This week, we celebrate International Women's Day. According to the World Health Organization, HIV/AIDS is the leading cause of death among women between the ages of 15-44, and nearly 60 percent of the people living with HIV in sub-Saharan Africa are women. Throughout the week, PEPFAR is highlighting its work in addressing gender and the needs of women in this epidemic.
PEPFAR is working to help girls and women lead healthier lives by uniting against gender-based violence (GBV). Studies from around the world have shown that GBV is a true global health crisis. The data are appalling: over 50 percent of women in Ethiopia and over 30 percent in Peru report experiencing GBV in the last 12 months; over 65 percent of girls in the Democratic Republic of Congo (DRC) and over 35 percent in Haiti report that their first sexual experience was coerced.
GBV prevents women and girls from engaging in safe sexual practices, from disclosing their HIV status, and from seeking care and treatment. In addition, women and girls living with HIV often live with the double burden of fearing violence due to both their gender and their HIV status.
In response to these twin epidemics, PEPFAR provided an estimated $68 million in bilateral support for GBV activities in more than 28 countries in FY 2010. In addition, PEPFAR is now investing in an intensified scale-up of the response to GBV in three countries -- the DRC, Tanzania, and Mozambique. Through these programs we plan to:
• Move beyond GBV pilots to significant scale-up;
• Support screening and counseling for GBV within HIV/AIDS prevention, care and treatment programs where appropriate;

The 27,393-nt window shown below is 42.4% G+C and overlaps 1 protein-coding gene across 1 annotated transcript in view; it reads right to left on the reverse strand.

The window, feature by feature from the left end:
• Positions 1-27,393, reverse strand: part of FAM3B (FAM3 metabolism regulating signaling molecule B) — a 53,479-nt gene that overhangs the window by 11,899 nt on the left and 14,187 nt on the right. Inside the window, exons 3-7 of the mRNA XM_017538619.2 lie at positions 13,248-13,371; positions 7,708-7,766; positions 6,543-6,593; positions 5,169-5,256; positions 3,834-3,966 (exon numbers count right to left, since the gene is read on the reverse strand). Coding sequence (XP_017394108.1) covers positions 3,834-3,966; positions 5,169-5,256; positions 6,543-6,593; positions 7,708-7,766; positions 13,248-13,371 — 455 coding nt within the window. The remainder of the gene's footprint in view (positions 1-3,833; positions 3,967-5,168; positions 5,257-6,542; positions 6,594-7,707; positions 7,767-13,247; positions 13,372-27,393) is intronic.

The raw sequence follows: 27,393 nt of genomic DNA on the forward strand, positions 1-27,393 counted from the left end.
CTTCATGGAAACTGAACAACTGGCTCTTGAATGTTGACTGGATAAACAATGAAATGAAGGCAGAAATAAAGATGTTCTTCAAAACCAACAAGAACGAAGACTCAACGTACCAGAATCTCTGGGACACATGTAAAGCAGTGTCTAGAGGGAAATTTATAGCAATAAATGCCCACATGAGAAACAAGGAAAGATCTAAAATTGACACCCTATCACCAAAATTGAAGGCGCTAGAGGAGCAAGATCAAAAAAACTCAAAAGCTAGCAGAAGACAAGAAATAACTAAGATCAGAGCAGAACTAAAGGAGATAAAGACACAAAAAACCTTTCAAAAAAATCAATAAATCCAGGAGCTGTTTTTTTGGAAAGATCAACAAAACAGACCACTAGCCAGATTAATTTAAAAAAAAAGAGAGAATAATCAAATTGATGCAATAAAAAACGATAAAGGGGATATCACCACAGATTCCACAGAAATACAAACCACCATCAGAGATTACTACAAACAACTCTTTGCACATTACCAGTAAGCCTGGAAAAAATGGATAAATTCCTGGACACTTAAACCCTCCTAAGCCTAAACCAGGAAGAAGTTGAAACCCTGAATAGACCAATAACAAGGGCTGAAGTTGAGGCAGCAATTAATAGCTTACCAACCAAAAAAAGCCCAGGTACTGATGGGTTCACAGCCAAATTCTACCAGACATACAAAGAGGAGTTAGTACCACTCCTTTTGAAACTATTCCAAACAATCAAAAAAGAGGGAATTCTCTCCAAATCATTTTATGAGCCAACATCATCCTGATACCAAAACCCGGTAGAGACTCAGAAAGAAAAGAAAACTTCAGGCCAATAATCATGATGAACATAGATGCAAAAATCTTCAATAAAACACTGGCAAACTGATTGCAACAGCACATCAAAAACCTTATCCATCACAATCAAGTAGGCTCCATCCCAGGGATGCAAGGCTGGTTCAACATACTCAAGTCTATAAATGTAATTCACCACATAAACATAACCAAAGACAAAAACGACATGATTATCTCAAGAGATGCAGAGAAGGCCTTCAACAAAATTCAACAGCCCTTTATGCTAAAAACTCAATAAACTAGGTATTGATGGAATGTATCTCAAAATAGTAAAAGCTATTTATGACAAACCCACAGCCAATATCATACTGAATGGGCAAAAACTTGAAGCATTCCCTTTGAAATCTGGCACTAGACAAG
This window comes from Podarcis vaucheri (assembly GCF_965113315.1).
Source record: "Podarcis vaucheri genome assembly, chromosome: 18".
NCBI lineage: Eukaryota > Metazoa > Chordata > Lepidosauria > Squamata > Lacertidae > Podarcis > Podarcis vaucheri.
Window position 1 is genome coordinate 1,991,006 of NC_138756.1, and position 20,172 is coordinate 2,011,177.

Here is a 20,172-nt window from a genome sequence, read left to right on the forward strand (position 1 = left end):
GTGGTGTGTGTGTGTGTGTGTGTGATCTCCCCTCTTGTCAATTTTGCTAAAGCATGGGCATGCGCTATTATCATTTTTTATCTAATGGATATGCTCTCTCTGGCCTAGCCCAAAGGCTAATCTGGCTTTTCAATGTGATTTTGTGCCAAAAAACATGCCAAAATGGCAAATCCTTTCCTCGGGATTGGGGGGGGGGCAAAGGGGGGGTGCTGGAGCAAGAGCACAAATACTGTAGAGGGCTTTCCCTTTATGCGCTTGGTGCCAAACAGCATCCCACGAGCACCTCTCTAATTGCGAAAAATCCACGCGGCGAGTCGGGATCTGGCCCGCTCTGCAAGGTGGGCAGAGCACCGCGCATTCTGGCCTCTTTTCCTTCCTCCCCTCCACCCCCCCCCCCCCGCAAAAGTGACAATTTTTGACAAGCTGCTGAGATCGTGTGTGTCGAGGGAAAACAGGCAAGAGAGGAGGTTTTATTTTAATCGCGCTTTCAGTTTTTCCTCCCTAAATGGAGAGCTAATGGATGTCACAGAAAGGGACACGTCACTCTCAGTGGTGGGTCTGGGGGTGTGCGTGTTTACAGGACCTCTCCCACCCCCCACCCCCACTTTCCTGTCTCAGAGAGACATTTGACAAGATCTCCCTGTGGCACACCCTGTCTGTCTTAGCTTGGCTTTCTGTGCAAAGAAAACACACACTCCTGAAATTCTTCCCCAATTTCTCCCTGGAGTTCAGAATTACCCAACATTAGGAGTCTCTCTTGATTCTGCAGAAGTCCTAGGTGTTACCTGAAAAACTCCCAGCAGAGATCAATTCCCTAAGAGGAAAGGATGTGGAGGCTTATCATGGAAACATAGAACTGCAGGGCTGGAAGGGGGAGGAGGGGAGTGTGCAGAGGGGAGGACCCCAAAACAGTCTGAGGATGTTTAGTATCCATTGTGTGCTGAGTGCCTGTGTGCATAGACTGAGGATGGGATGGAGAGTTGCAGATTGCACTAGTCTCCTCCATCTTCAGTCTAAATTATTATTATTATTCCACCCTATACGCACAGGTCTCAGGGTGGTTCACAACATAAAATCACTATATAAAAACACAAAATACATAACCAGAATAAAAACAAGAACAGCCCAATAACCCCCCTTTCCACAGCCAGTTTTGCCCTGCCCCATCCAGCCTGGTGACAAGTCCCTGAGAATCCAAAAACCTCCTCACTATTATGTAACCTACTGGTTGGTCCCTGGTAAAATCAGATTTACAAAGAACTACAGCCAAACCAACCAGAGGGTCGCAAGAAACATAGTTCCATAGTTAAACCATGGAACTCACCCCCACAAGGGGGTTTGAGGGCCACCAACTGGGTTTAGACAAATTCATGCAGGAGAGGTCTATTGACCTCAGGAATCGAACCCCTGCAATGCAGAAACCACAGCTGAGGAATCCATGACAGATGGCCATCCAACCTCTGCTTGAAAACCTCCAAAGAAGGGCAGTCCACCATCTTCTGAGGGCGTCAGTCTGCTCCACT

• Support comprehensive GBV response packages at all health facilities that can help prevent HIV infection for those who have experienced sexual violence;
• Support GBV prevention programs to address the underlying causes of violence -- and work across sectors (education, police, judiciary, social services);
• Address policy and structural barriers;
• Advance the knowledge base through support for program and intervention evaluation and improve monitoring of activities.
I recently joined Ambassador Melanne Verveer, Ambassador-at-Large for Global Women's Issues, on her visit to DRC. It was clear that all of the above are needed to curb both the HIV and GBV epidemics. In particular, I was struck at how aware women in the country are of the link between these two issues, and their call for more action from both their government and the international community.
I visited an HIV hotline that PEPFAR supports. Currently, the staff are only able to respond to approximately 30 percent of the almost 3,000 calls per day, and demand continues to grow. We heard from staff at the call center, most of whom are HIV-positive women, that women are increasingly calling to ask both about HIV and GBV services. Therefore, as part of the GBV scale-up through PEPFAR, the existing hotline will be expanded to respond to all incoming calls, as well as to incorporate answers and referrals to GBV in addition to HIV. It's a great example of a smart investment, stretching our dollars by leveraging our PEPFAR platform to meet another urgent need.
Beyond its contribution to the AIDS pandemic, GBV is simply unacceptable. By addressing both, PEPFAR is improving the status of women and preventing the spread of HIV. These are smart investments that save lives and contribute to a world where women and girls are healthy, safe, and valued.